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Sunday, June 21, 2015

A Path with Heart: The Inner Journey to Teaching Mastery (recommended book)
“Choos[ing] between teaching the minds of our students... or indulg[ing] ourselves by appealing to their hearts... is a false choice… 
There are mountains of good research that indicate we can do both; in fact, we need to do both… Positive trust relationships between teachers and students are a critical factor in predicting which schools will make the greatest gains in student achievement and which will sustain those gains over time.”   
Pete Reilly, A Path with Heart: The Inner Journey to Teaching Mastery

A Path with Heart is a book about who we are as teachers and as people and how those interconnected roles can help us to connect with our students.  

It's also a realistic look at the pressures teachers face.  There are stories of delightful encounters with former students, but there are also stories of teachers completely losing it: sobbing in the hallway, biting a student's head off, even quitting midway through the year.

As Pete Reilly puts it, 
“We’re definitely going to get triggered and thrown off center.  We’re human beings, not zombies.  We have feelings.  We have reflexes."
But we can learn techniques to calm ourselves and not (over)react to the stresses we face every day.  Reilly provides nine practices at the end of the book, including several that are specifically designed for teachers.

There’s also a page of “Reflections” and “Actions” at the end of each chapter, which could be used for journaling or discussion with peers, perhaps in a mindful teaching discussion group.

For example:
  • Think of your students as mirrors.  What are their actions reflecting back to you?  Are there lessons you can learn from them?
  • Create a Venn diagram with your most important agenda items, blended with your students’ agenda items.  Where can you find potential overlap?
  • Identify and connect with one student who seems indifferent to learning.  What’s behind the indifference?  What can you do to address the issue?

One  of the biggest challenges, of course, is that “the kids who need the most love can make it awfully hard for us teachers to love them.”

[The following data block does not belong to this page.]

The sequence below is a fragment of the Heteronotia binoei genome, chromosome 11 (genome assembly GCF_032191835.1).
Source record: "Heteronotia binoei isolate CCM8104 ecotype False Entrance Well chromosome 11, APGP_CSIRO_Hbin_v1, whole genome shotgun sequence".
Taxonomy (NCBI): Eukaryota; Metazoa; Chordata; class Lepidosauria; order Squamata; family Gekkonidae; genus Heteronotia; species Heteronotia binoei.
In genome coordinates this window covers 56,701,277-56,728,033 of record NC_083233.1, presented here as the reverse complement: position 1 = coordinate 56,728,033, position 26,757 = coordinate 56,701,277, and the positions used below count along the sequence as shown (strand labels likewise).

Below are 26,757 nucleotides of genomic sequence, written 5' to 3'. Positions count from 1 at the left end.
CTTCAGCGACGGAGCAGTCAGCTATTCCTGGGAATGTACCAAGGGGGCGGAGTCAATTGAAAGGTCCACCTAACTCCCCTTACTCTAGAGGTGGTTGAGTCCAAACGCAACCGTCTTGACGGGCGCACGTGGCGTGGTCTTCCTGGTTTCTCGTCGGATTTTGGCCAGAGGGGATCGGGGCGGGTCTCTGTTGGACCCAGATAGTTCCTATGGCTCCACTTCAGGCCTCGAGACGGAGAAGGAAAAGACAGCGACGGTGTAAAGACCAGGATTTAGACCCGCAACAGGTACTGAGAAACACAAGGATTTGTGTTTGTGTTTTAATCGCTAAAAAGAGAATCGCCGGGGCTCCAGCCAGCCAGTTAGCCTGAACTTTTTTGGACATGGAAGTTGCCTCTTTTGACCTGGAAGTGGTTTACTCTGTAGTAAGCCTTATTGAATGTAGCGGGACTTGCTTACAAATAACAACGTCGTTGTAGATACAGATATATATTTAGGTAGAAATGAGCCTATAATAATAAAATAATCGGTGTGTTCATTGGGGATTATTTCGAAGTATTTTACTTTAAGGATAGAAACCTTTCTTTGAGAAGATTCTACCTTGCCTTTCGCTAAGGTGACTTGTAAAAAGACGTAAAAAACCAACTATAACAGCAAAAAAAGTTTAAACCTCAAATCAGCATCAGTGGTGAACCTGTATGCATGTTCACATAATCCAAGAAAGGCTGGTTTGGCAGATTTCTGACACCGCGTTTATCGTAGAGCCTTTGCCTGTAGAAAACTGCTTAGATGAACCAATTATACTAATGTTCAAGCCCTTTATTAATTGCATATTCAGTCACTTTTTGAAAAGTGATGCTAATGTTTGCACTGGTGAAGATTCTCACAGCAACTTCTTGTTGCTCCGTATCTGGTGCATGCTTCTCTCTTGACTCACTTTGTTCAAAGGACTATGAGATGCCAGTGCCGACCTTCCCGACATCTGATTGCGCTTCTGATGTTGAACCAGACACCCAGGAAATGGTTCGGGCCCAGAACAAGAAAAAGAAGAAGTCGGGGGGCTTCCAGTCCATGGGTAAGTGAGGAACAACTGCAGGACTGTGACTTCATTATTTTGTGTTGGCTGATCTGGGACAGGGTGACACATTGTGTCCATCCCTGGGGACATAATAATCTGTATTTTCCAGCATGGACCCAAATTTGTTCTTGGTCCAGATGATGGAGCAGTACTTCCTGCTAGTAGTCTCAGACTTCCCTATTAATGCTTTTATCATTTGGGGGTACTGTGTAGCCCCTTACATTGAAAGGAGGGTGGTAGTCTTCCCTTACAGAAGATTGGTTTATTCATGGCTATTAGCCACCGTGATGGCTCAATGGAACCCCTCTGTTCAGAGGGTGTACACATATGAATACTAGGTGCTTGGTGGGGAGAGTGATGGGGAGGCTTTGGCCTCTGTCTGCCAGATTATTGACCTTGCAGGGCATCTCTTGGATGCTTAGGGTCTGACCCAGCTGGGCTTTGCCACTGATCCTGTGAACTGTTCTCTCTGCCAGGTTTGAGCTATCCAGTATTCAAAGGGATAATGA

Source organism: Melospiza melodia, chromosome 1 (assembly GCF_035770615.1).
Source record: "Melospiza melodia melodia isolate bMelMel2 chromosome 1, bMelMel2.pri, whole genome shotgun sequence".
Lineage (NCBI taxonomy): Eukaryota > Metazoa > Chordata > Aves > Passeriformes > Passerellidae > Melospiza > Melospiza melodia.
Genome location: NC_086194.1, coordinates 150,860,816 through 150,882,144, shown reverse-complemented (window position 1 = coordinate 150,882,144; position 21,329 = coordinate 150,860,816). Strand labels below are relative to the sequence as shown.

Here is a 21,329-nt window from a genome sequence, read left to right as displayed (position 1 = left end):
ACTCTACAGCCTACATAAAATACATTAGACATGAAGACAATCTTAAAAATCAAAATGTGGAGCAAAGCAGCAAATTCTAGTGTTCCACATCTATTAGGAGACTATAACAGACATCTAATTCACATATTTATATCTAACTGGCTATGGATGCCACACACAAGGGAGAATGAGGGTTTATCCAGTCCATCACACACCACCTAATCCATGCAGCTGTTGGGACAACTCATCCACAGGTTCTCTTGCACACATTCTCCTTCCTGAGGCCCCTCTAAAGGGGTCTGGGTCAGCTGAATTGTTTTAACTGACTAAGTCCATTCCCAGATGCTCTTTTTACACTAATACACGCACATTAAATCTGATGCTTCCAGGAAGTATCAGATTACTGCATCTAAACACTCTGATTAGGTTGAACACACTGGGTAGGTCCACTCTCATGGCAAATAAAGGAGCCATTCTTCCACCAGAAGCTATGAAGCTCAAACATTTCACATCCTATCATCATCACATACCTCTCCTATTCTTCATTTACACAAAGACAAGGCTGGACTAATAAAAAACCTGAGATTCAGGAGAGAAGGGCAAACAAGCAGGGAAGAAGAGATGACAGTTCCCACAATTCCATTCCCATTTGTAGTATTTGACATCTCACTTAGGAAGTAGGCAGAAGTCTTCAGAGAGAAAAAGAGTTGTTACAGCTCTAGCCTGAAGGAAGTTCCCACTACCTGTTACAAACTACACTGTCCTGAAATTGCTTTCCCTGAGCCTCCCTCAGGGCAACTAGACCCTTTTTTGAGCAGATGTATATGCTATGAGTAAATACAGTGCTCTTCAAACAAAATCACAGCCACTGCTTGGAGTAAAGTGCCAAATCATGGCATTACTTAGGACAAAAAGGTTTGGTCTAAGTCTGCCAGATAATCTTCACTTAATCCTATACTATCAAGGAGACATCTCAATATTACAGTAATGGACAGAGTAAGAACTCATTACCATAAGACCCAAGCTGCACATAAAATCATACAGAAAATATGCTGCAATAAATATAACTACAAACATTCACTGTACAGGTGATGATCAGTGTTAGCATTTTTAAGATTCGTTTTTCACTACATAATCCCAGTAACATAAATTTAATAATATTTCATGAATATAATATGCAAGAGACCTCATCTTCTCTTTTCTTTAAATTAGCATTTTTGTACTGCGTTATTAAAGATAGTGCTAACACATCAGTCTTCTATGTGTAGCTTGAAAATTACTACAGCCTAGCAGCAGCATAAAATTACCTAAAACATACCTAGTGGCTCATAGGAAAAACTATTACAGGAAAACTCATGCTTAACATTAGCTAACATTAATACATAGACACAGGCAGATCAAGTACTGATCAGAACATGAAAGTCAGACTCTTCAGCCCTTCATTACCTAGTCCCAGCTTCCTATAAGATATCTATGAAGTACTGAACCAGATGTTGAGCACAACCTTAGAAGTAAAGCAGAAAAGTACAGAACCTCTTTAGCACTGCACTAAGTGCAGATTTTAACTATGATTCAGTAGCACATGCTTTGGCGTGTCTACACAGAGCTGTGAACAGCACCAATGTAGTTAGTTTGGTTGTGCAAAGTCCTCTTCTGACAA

Reilly gives the example of a boy who repeatedly refused to do his work:  “We stopped thinking of him as a 14-year-old kid with a tough family life and looked at him as an obstacle to be dealt with.”  It turned out the boy was reacting to the vicious beatings from his alcoholic father.

Even our favorite students may need more TLC than we realize, like the girl who started crying while discussing her homework.  She'd written about a beloved pet who'd recently died, and felt hurt by the teacher's focus on spelling mistakes and sentence fragments.  (He wasn't insensitive, just overwhelmed trying to give constructive feedback on 125 different essays.)

We can't forget our own emotional needs, either, which may be having a surprising impact on our teaching.  Reilly gives the example of a science teacher who was frustrated by the lack of student discussion--he eventually realized that he was nervously filling the silence rather than leaving a long enough pause for students to respond to his questions.  In other words, the problem wasn't their indifference, but his own anxiety.

So what is a Path with Heart?
“Teaching with heart doesn’t mean… that academic performance is overlooked or that we allow ourselves to be manipulated or pushed around. Instead, we’re teachers made up of strong hearts, heroic hearts, hearts that persevere. We let nothing get in the way of what’s best for our students.”

Over the next few weeks, I'll be posting: